Down with Leylands!

Down with Leylands!
Spread the love

Below, author Ruth Kassinger summarizes a chapter from her new book, A Garden of Marvels, published this week. Tomorrow we’ll have a book review and giveaway.

Lately, with heavy snow here in suburban Maryland, I’ve had to keep an eye on my neighbor’s Leyland cypresses that stand in a ragged row along our property line. Our house is a bare seven feet south of the trees, and after a wet snow, I often find one of their trees leaning over our roof or a large limb fallen into our driveway.

Leylands have a narrow, conical shape. They should be planted about fifteen feet apart because at maturity the lower branches extend in a circle about fifteen feet in diameter. Our neighbors, however, planted their saplings about three feet apart and inches from the property line. Because the trees are crammed together and because our house blocks sunlight from falling on the lower branches, they look like thirty-foot-tall fence posts with green tufts at the top.

People plant Leyland cypresses because they quickly provide a privacy screen, but like most fast-growing trees, their wood is soft. Wet snows, like the ones we’ve been having, are hell on these Leylands. The snow piles up in the trees’ caps of dense needles, and they bend, permanently deformed, under the weight. Sometimes they snap entirely, leaving a naked trunk behind. Each spring, our neighbor’s yardman takes out a few stumps and wires the tilted fellows to their sturdier companions to reestablish the line. The trees look terrible laced together, but, after twenty years, mutilated and sparse, they survive.

I’ve done some research on Leylands. (Frankly, I started off hoping I’d find some undetectable way of doing them in. Not only are they a danger, but in the winter I find them especially looming and depressing.) It turns out I’m not the only one who hates these conifers. In England, according to the BBC Newsmagazine, they’re known as “the scourge of suburbia” and “a by-word for neighbourly bust-ups.” In Wales, in 2001, one neighbor fatally shot another in a dispute over Leyland cypresses.  In 2005, the British government estimated that there were as many as 7,000 unresolved disputes between neighbors about Leyland hedges.

Our neighbor’s line of trees is pretty sparse, with many holes where individuals have succumbed. Fortunately, the lifespan of a Leyland is about twenty-five years. And, if old age doesn’t get the rest shortly,  winter storms will. So, let it snow, let it snow, let it snow.

Posted by

Ruth Kassinger

on February 27, 2014 at 8:22 am, in the category Guest Rants, It’s the Plants, Darling.


    • kathleen
    • 1st January 1970

    Hmmm. I think I am living next to clones of your neighbor. They’ve also planted their Leylands about three feet apart and about 5 inches from the property line. Idiots. The yard guy has to prop them up to keep them from tipping over when it snows.

    • Ruth Kassinger
    • 10th February 2001

    I agree. Our other neighbors have planted a well-behaved hedge of nandina, which have colorful red-orange berries.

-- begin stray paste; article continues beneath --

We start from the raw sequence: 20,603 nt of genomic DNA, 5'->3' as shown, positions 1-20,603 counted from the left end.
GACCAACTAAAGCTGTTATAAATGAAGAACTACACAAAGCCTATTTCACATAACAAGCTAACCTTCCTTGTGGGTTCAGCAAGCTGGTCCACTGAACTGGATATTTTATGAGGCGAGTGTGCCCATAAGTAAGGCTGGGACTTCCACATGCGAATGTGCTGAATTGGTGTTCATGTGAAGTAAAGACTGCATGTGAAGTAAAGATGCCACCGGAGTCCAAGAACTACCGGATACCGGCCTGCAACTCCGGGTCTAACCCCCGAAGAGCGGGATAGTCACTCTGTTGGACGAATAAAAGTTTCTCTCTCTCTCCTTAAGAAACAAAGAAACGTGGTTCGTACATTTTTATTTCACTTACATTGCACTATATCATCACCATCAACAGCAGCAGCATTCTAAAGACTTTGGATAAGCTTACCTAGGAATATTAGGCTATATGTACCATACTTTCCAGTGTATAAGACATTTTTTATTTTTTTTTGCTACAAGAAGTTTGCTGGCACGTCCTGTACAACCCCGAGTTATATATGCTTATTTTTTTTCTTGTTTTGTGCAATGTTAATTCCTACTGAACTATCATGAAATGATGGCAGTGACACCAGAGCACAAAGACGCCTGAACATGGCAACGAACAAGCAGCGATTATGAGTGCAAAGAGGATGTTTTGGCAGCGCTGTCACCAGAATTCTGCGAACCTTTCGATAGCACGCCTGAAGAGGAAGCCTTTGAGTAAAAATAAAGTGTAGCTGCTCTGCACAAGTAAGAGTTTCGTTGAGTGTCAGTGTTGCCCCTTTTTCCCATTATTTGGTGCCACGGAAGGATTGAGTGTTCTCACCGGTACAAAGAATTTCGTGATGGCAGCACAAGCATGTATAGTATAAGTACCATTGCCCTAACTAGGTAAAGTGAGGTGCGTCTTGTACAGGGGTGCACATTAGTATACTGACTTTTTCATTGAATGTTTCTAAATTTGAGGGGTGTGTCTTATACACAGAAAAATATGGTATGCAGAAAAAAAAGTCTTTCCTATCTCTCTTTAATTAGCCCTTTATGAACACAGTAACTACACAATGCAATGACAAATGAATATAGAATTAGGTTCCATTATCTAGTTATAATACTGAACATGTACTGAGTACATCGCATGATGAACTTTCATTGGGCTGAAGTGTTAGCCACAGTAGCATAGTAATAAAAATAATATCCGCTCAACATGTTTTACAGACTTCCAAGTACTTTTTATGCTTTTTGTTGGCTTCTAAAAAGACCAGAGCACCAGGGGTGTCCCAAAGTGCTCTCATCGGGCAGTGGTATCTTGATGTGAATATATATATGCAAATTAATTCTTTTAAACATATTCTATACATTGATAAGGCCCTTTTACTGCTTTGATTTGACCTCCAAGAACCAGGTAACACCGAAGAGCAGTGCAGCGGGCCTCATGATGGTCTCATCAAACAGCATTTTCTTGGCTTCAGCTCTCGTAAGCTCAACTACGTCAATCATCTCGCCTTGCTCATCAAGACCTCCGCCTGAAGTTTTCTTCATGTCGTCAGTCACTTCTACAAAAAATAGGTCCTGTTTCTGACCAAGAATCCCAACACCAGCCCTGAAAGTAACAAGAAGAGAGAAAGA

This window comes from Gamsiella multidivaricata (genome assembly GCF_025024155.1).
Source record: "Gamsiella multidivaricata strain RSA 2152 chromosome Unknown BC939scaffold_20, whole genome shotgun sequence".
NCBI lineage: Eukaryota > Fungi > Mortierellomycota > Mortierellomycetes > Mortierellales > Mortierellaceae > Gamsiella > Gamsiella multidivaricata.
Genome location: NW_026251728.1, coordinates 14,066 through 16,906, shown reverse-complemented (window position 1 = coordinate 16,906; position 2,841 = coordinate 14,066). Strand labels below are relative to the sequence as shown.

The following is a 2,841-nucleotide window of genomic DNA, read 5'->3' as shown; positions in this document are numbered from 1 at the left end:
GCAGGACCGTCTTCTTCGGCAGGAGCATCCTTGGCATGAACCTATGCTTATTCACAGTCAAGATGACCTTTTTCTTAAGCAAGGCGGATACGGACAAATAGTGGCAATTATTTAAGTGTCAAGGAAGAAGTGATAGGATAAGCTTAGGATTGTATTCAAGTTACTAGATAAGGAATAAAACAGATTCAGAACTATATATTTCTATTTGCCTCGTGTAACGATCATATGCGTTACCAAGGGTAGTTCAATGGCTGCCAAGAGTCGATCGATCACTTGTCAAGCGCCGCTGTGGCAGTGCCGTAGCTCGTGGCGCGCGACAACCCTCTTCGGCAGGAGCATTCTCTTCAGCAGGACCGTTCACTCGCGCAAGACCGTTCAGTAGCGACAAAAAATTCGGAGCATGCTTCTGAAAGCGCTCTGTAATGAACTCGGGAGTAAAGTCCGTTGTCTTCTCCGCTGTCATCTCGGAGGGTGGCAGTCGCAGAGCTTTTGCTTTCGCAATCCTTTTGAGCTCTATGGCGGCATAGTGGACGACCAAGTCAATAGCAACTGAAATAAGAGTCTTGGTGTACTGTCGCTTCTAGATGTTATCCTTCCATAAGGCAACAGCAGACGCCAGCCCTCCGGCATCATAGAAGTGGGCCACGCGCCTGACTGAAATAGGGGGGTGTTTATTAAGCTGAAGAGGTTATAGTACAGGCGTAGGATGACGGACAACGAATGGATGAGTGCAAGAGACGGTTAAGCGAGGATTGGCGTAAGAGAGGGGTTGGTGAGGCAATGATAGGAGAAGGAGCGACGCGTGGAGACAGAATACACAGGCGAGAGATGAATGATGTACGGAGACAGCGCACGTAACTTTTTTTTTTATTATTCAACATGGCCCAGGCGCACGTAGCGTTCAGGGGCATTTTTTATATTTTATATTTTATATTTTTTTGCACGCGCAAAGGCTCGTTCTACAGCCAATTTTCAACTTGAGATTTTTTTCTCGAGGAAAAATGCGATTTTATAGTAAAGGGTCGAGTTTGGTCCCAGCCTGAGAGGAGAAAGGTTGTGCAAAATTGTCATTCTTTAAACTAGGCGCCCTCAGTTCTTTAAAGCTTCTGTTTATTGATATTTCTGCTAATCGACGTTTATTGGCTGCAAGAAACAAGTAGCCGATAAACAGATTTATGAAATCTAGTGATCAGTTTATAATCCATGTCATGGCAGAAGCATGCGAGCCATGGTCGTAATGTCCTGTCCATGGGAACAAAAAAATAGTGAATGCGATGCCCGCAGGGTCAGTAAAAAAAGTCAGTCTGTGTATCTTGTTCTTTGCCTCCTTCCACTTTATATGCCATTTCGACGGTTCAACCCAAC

• skr
    • 2nd November 2003

    This reminds me of those one star recipe reviews where the reviewer substitutes out 3 of the 6 ingredients, changes the cooking process, and then complains that the resulting dish tastes terrible. It’s not so much, ‘down with leylands,’ as, ‘down with doing stupid things with leylands.’

    • Brande Plotnick
    • 15th July 2007

    We just bought a home last year with lots of these guys as well as arborvitae lining the property for privacy. While I do like that they make our yard feel more private and cozy, all of them look like total shit now after the ice storms this winter. Many of the arborvitae bit the dust, snapping off near the base in some cases, and will need to be taken out in the spring. Do you have any recommendations for other trees/shrubs that provide privacy but aren’t so vulnerable to heavy snow and ice? Great post!

    • Ruth Kassinger
    • 5th November 2007

    Thanks! I’m fundamentally an indoor gardener, so I’m hoping other readers will offer their suggestions. So much depends on how high you want your hedge. My neighbors must want to be utterly secluded, even when they look out their second floor windows.

    • Ari
    • 23rd May 2012

    We have a 50 metre row of these along the driveway. They were around two metres when we moved in, about 5 now and just starting to encroach on the driveway – planted a metre from the edge of it.

    • Ruth Kassinger
    • 1st August 2016

    Send over your horses!

    • David mcMullin
    • 29th August 2016

    The only thing you can do with a line of leylands like that is top them at a desired height and prune them into a tight tight hedge. The kind of hedges you’d see in England. The tight pruning, over time, makes it hard for snow and ice to penetrate and they hold up much better.

    • Ruth Kassinger
    • 24th October 2016

    That makes sense. Our neighbors’ yardman has told me that he urges them to prune the trees each year, but the cost is a problem.

    • Vincent Dunne
    • 24th October 2016

    The point is the Leyland’s Cypress is a HEDGING plant. if someone plants almost any hedge and then ignores it for several years, it will be a problem. The hedge is not the problem, dozy house owners are the problem. Leyland’s is just a particularly LARGE outcome of that doziness.

    • J W
    • 3rd November 2016

    There’s no law stating that you have to like what others do with their property.

    • Callum
    • 8th November 2016

    This website really has all the information and facts I wanted concerning this
    subject and didn’t know who to ask.

Leave a comment